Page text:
We must not replace meritocracy with mediocrity

As I watch the National Press Club address by Julie Bishop, I am inspired with her launch of National Science week.

Any individual, organisation or nation relies upon a limited array of key assets and competencies to build and maintain its competitive advantage. Like a business as explained by John Kay, these typically take the form of Architecture, Reputation, Innovation and Strategic Assets. I would add to these the gift of foresight gained through close connection and understanding of the environment. An individual needs to be connected, to build their personal branding and reputation, to be flexible and innovative and ready to learn, and may also possess a range of strategic assets that might yield short-term superordinary results. Likewise for nations.

Individual teachers inspire individual students. Great teachers – particularly those who are passionate and uplifting – impact directly upon the lives of thousands and indirectly upon millions, and are one of the most crucial predictors of outstanding outcomes. I’m not sure whether great teachers are necessary and they are certainly not sufficient for excellence in their students, but almost every great mind that I’ve come across has had at least one and often more profoundly powerful influencers in their life.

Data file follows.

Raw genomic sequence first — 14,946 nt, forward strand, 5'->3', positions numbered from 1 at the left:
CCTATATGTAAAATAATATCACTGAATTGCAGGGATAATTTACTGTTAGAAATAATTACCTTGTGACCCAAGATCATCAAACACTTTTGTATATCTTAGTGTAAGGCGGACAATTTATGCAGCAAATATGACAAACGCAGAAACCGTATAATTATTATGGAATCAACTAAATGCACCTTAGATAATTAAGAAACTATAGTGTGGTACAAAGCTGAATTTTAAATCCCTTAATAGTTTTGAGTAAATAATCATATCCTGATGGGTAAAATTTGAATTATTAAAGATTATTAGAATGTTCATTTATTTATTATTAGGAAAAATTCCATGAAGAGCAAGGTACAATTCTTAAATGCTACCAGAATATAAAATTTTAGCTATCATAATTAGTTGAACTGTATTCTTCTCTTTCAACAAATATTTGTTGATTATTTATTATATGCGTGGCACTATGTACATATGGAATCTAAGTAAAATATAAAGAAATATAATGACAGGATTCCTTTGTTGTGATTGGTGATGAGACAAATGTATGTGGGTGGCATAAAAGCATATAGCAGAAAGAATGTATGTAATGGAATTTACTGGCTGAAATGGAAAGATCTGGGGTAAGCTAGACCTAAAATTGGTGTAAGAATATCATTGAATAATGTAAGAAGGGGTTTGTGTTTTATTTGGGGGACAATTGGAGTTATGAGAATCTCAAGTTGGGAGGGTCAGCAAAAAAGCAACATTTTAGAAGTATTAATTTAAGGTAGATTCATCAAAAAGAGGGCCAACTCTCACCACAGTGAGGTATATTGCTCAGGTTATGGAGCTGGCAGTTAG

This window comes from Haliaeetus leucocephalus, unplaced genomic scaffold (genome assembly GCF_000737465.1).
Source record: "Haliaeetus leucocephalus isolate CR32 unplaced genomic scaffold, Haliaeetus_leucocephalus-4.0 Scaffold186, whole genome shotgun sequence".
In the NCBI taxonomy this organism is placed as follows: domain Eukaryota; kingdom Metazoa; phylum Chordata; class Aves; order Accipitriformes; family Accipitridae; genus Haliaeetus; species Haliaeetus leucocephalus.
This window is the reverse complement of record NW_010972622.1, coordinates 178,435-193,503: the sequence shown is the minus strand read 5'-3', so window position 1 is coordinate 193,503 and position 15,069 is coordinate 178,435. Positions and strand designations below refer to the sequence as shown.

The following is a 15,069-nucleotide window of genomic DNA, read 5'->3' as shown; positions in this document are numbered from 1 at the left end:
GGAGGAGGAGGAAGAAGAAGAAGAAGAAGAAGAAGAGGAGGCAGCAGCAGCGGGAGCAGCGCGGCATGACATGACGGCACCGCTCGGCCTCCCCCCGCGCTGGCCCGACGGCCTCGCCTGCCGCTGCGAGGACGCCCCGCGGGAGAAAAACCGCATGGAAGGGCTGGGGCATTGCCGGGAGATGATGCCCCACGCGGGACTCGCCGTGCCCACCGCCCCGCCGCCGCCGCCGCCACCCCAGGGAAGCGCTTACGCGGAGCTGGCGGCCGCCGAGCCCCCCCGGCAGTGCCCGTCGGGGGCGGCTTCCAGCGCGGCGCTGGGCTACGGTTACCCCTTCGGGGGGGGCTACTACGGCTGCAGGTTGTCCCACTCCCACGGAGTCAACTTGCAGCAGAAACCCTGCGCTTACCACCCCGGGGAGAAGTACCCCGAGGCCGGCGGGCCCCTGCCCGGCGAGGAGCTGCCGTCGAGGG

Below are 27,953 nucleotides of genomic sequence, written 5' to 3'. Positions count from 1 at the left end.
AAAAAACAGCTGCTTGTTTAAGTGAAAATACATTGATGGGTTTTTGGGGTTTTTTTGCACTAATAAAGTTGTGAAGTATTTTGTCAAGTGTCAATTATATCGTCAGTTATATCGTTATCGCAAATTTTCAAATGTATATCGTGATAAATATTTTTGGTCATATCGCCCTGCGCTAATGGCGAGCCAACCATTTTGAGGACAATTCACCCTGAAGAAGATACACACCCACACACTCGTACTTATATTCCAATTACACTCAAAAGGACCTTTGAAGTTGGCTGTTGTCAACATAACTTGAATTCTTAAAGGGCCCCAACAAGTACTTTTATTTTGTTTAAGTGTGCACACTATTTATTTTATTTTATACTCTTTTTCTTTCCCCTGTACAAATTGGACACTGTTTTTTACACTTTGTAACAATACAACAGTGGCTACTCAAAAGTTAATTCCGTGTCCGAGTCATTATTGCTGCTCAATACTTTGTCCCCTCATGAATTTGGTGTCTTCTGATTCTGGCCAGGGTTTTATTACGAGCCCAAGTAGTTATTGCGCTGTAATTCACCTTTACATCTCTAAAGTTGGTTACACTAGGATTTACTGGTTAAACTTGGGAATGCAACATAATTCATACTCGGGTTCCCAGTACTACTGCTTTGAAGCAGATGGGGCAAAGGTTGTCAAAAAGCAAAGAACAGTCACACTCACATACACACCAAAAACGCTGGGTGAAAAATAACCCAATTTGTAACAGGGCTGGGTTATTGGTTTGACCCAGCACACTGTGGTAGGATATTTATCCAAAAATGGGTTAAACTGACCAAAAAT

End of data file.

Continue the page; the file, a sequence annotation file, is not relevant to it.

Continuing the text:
Science is one of the few areas where Australia has a history of superior performance (we have the highest per-capita rate of Nobel Prize Laureattes). How can we use that?

Excellence is a challenge… yet it is the only way for us to move forward.